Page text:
Echo Cancellation - Seminar Report

Echo Cancellation

  Wireless phones are increasingly being regarded as essential communications tools, dramatically impacting how people approach day-to-day personal and business communications. As new network infrastructures are implemented and competition between wireless carriers increases, digital wireless subscribers are becoming ever more critical of the service and voice quality they receive from network providers. A key technology to provide near-wireline voice quality across a wireless carrier's network is echo cancellation.

People have been using phones as a means of distant voice communication for more than a century now.Using phones has become sort of a usual thing. We use the phones almost every day and just about every where  At home,at work,outside,in our cars and so on.
Subscribers use speech quality as the benchmark for assessing the overall quality of a network. Regardless of whether or not this is a subjective judgment, it is the key to maintaining subscriber loyalty. For this reason, the effective removal of hybrid and acoustic echo inherent within the digital cellular infrastructure is the key to maintaining and improving perceived voice quality on a call. This has led to intensive research into the area of echo cancellation, with the aim of providing solutions that can reduce background noise and remove hybrid and acoustic echo before any transcoder processing. By employing this technology, the overall efficiency of the coding can be enhanced, significantly improving the quality of speech. This tutorial discusses the nature of echo and how echo cancellation is helpful in making mobile calls meet acceptable quality standards. 

Causes of Echo 
Acoustic echo apart, background noise is generated through the network when analog and digital phones are operated in hands-free mode. As additional sounds are directly and indirectly picked up by the microphone, multipath audio is created and transmitted back to the talker. The surrounding noise, whether in an automobile or in a crowded, public environment, passes through the digital cellular vocoder, causing distorted speech for the wireline caller. 
Digital processing delays and speech-compression techniques further contribute to echo generation and degraded voice quality in wireless networks. Delays are encountered as signals are processed through various routes within the networks, including copper wire, fiber optic lines, microwave connections, international gateways, and satellite transmission. This is especially true with mixed technology digital networks, where calls are processed across numerous network infrastructures. 
Echo-control systems are required in all networks that produce one-way time delays greater than 16 ms. In today's digital wireless networks, voice paths are processed at two points in the network within the mobile handset and at the radio frequency (RF) interface of the network. As calls are processed through vocoders in the network, speech processing delays ranging from 80 ms to 100 ms are introduced, resulting in an unacceptable total end-to-end delay of 160 ms to 200 ms. As a result, echo cancellation devices are required within the wireless network to eliminate the hybrid and acoustic echoes in a digital wireless call.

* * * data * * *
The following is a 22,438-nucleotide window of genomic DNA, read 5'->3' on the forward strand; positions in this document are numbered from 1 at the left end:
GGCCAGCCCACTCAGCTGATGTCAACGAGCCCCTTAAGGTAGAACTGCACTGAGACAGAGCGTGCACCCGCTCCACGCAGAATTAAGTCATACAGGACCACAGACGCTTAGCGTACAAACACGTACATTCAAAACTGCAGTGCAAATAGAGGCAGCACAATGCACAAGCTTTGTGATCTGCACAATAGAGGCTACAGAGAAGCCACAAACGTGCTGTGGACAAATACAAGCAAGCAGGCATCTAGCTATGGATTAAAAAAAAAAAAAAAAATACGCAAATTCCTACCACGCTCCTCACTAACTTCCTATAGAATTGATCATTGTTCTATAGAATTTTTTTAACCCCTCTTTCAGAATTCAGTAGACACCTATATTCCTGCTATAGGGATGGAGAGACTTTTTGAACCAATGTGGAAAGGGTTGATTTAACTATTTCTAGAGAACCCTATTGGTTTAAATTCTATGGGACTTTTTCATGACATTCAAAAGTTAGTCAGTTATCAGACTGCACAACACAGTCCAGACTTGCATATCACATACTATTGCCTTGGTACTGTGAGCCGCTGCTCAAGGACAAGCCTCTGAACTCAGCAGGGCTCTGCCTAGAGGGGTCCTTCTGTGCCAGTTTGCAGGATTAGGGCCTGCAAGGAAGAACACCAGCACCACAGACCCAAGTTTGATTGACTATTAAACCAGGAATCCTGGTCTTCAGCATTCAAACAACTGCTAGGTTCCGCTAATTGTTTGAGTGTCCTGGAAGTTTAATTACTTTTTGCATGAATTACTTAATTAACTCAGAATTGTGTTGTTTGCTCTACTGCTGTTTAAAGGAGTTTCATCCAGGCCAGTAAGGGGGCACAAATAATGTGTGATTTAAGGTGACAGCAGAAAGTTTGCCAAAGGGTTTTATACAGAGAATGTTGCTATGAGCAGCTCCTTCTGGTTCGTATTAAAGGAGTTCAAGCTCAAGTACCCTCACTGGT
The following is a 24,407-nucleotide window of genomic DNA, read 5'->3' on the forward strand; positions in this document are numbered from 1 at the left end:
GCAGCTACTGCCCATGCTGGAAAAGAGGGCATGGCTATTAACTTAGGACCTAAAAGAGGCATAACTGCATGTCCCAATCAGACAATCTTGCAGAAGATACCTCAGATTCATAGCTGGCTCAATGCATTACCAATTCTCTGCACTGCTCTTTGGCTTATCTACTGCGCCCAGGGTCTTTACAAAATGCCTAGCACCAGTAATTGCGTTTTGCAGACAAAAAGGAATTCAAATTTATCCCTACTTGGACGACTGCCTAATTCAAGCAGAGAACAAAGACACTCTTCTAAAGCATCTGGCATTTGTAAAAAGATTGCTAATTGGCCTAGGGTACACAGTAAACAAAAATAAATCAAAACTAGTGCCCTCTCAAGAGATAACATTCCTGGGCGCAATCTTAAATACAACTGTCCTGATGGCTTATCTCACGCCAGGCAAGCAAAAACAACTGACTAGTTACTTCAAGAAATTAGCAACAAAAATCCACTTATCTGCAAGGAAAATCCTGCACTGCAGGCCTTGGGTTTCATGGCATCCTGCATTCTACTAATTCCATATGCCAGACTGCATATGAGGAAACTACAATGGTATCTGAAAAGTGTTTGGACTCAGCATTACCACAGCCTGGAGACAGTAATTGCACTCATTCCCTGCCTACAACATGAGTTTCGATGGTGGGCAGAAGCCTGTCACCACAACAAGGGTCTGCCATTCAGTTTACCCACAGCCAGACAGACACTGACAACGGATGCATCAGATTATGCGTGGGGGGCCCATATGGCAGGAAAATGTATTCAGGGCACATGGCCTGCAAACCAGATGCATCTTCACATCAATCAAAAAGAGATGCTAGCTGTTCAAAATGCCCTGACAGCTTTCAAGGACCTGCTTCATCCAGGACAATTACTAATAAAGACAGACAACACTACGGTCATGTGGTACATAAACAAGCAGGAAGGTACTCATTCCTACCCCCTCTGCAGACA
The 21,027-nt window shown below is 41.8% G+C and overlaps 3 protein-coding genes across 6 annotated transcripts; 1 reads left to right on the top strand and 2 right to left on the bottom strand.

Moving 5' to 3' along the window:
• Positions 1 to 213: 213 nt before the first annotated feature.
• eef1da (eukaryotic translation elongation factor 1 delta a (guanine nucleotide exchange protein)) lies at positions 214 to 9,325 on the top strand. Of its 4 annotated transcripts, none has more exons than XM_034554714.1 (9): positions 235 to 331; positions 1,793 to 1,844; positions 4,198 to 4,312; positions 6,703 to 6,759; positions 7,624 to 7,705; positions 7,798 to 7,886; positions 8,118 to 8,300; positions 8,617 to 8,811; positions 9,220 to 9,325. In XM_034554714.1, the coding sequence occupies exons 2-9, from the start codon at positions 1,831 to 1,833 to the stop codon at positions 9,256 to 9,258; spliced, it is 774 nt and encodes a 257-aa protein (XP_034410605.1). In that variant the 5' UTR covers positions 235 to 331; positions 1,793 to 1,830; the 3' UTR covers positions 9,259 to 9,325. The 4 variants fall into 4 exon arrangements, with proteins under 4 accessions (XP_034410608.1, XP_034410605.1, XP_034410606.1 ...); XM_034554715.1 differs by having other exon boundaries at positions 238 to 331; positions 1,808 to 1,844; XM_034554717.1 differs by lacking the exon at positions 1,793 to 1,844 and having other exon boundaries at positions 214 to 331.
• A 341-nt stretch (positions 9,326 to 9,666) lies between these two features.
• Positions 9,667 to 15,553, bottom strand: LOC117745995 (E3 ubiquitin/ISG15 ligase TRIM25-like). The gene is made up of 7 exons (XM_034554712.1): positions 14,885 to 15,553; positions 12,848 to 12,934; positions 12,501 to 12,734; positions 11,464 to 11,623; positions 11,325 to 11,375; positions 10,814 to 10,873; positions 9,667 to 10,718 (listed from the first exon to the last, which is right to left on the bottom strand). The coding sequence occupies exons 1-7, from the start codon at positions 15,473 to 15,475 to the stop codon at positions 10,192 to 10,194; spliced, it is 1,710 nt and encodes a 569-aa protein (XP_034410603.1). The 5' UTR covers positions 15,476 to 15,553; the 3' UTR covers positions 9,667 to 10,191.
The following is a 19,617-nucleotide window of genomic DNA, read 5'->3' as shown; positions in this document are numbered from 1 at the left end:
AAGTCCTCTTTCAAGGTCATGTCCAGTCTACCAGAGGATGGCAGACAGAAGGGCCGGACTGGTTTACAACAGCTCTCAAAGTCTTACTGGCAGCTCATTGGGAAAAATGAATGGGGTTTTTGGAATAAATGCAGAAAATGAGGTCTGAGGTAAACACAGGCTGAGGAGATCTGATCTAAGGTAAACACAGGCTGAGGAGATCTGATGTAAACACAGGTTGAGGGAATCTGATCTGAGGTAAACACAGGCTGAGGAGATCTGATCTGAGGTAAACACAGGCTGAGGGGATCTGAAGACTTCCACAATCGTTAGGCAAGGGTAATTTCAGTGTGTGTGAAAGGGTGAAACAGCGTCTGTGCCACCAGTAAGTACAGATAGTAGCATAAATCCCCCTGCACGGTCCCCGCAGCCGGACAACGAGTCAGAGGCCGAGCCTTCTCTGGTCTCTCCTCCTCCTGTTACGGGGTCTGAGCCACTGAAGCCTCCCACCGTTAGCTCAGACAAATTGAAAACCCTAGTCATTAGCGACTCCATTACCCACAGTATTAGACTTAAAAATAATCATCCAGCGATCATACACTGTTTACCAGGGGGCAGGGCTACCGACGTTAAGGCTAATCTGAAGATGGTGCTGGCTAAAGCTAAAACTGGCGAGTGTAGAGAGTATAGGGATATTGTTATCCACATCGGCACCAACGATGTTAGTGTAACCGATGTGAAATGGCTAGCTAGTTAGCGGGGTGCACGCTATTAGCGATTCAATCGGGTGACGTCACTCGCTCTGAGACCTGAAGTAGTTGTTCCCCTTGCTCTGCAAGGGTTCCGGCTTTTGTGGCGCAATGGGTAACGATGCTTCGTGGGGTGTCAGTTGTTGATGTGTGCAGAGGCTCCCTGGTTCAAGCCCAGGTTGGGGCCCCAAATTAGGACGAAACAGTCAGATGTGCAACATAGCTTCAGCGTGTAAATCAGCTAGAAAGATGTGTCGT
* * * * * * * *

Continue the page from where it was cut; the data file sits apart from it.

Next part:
The Need for Echo Cancellation
People have been using phones as a means of distant voice communication for more than a century now. Using phones has become sort of a usual thing. We use the phones almost every day and just about everywhere: at home, at work, outside, in our cars and so on. A big thanks goes to the cellular phones, which set us free from wires!
Although we all enjoy this remarkable possibility to talk on the phone, there's always something we'd like to be better. This something is the speech quality in the phone conversations. The speech quality has always been an issue for both the phone network service providers and their subscribers. There are several reasons for the undesirable quality degradation and the appearance of audible echoes is one of them. This kind of quality degradation is inherent in the network equipment and the end-user phone devices.
Today it is easy to implement echo cancellation on DSPs and this is what engineers are doing in their devices. However, many of them face certain difficulties with achieving echo cancellation because of incomplete understanding of the echo cancellation principles and not meeting the requirements imposed by the echo cancellers. The purpose of this article is to demystify the topic of the echo cancellation by explaining its basics and providing useful information for those engineers, who need to implement the echo cancellation in their devices. We shall see where the echoes come from, how to fight them and what the known problems with the echo cancellation are. The information provided herein is based on the experience of developing echo cancellers and supporting echo canceller customers at SPIRIT Corp.
There are generally two kinds of the echo, which can appear when talking on the phone. The two differ by the place where they are created and by their characteristics.

Types of Echo’s
Hybrid Echo